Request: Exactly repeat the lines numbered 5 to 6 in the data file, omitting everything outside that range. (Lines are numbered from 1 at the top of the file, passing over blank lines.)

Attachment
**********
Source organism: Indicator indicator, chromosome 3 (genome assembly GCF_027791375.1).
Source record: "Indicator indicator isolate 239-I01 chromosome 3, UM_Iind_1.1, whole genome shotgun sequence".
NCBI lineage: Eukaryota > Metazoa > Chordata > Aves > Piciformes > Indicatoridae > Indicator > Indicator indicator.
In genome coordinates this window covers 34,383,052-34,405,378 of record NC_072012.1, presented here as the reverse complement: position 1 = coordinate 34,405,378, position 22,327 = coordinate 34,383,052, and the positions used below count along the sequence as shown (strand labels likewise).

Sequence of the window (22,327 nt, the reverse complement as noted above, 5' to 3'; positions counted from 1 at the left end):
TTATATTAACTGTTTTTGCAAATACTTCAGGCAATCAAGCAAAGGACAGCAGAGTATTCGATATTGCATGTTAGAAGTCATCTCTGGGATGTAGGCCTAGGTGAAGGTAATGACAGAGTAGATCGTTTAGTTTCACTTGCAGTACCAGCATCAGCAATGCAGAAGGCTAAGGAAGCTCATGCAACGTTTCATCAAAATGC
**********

Sequence of the window (22,327 nt, the reverse complement as noted above, 5' to 3'; positions counted from 1 at the left end):
TTATATTAACTGTTTTTGCAAATACTTCAGGCAATCAAGCAAAGGACAGCAGAGTATTCGATATTGCATGTTAGAAGTCATCTCTGGGATGTAGGCCTAGGTGAAGGTAATGACAGAGTAGATCGTTTAGTTTCACTTGCAGTACCAGCATCAGCAATGCAGAAGGCTAAGGAAGCTCATGCAACGTTTCATCAAAATGC